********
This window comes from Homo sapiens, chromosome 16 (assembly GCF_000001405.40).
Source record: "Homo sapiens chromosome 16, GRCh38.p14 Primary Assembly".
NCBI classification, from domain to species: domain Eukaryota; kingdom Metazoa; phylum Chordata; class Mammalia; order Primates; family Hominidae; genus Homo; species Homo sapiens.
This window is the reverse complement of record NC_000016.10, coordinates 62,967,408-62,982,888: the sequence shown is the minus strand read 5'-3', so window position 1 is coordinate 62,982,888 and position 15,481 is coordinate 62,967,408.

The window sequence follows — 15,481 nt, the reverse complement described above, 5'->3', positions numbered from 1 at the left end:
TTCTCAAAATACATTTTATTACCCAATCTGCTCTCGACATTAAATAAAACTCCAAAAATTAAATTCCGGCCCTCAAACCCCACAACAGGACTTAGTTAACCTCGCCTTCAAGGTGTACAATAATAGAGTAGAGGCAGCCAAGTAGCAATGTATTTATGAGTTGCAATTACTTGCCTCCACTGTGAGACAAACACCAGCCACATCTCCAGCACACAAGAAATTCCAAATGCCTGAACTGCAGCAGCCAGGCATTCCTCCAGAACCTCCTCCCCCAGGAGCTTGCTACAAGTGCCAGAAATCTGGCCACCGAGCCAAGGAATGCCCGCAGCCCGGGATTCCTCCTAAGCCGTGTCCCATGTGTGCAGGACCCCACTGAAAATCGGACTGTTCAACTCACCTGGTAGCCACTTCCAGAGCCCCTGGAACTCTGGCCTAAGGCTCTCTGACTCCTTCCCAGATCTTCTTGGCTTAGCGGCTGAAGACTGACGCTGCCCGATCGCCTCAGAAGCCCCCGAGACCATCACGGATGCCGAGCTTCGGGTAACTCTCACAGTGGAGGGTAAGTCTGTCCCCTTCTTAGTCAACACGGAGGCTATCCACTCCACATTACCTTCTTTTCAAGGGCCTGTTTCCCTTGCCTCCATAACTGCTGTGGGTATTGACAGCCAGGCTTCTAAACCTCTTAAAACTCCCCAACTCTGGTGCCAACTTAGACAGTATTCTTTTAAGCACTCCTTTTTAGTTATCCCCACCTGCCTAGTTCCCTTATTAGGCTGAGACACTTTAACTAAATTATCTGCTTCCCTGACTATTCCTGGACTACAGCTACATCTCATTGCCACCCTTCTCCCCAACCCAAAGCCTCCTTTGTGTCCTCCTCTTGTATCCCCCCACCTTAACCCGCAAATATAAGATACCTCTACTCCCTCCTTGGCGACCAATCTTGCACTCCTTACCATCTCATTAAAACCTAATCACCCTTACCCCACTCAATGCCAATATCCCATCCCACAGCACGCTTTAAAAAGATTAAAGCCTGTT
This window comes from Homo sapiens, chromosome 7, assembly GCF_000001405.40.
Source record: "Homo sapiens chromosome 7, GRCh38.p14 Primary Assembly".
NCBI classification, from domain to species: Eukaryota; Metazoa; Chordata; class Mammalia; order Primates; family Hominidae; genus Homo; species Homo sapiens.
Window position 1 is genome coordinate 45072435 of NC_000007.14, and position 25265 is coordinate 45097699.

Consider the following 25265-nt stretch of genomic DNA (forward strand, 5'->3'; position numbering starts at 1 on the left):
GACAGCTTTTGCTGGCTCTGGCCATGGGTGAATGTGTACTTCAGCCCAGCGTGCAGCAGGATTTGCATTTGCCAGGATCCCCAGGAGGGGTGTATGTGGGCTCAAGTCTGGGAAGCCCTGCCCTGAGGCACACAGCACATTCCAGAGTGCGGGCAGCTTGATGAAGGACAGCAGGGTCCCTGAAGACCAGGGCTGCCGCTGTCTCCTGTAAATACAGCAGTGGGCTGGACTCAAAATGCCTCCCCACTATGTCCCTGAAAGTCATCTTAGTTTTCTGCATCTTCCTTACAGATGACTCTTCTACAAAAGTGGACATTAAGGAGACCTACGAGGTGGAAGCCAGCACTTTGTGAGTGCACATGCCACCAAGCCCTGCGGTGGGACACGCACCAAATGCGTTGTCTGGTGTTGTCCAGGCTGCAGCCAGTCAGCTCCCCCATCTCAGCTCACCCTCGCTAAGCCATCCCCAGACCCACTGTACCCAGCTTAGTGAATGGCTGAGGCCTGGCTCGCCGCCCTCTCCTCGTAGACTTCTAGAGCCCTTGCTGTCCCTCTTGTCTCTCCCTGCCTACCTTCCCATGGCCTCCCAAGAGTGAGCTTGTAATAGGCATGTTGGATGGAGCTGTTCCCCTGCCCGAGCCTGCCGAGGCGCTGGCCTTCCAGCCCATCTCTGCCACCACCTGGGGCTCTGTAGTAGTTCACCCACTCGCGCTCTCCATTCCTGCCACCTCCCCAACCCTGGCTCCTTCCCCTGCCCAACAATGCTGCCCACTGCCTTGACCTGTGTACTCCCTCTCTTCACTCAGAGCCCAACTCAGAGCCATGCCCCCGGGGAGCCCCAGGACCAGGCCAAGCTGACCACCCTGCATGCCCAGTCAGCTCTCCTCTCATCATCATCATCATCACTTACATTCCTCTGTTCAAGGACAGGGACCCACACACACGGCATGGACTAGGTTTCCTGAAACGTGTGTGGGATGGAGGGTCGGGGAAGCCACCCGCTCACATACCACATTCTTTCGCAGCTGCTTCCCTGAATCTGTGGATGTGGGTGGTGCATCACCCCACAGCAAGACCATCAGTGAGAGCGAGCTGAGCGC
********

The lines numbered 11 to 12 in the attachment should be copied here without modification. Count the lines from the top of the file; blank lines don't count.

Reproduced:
Consider the following 25265-nt stretch of genomic DNA (forward strand, 5'->3'; position numbering starts at 1 on the left):
GACAGCTTTTGCTGGCTCTGGCCATGGGTGAATGTGTACTTCAGCCCAGCGTGCAGCAGGATTTGCATTTGCCAGGATCCCCAGGAGGGGTGTATGTGGGCTCAAGTCTGGGAAGCCCTGCCCTGAGGCACACAGCACATTCCAGAGTGCGGGCAGCTTGATGAAGGACAGCAGGGTCCCTGAAGACCAGGGCTGCCGCTGTCTCCTGTAAATACAGCAGTGGGCTGGACTCAAAATGCCTCCCCACTATGTCCCTGAAAGTCATCTTAGTTTTCTGCATCTTCCTTACAGATGACTCTTCTACAAAAGTGGACATTAAGGAGACCTACGAGGTGGAAGCCAGCACTTTGTGAGTGCACATGCCACCAAGCCCTGCGGTGGGACACGCACCAAATGCGTTGTCTGGTGTTGTCCAGGCTGCAGCCAGTCAGCTCCCCCATCTCAGCTCACCCTCGCTAAGCCATCCCCAGACCCACTGTACCCAGCTTAGTGAATGGCTGAGGCCTGGCTCGCCGCCCTCTCCTCGTAGACTTCTAGAGCCCTTGCTGTCCCTCTTGTCTCTCCCTGCCTACCTTCCCATGGCCTCCCAAGAGTGAGCTTGTAATAGGCATGTTGGATGGAGCTGTTCCCCTGCCCGAGCCTGCCGAGGCGCTGGCCTTCCAGCCCATCTCTGCCACCACCTGGGGCTCTGTAGTAGTTCACCCACTCGCGCTCTCCATTCCTGCCACCTCCCCAACCCTGGCTCCTTCCCCTGCCCAACAATGCTGCCCACTGCCTTGACCTGTGTACTCCCTCTCTTCACTCAGAGCCCAACTCAGAGCCATGCCCCCGGGGAGCCCCAGGACCAGGCCAAGCTGACCACCCTGCATGCCCAGTCAGCTCTCCTCTCATCATCATCATCATCACTTACATTCCTCTGTTCAAGGACAGGGACCCACACACACGGCATGGACTAGGTTTCCTGAAACGTGTGTGGGATGGAGGGTCGGGGAAGCCACCCGCTCACATACCACATTCTTTCGCAGCTGCTTCCCTGAATCTGTGGATGTGGGTGGTGCATCACCCCACAGCAAGACCATCAGTGAGAGCGAGCTGAGCGC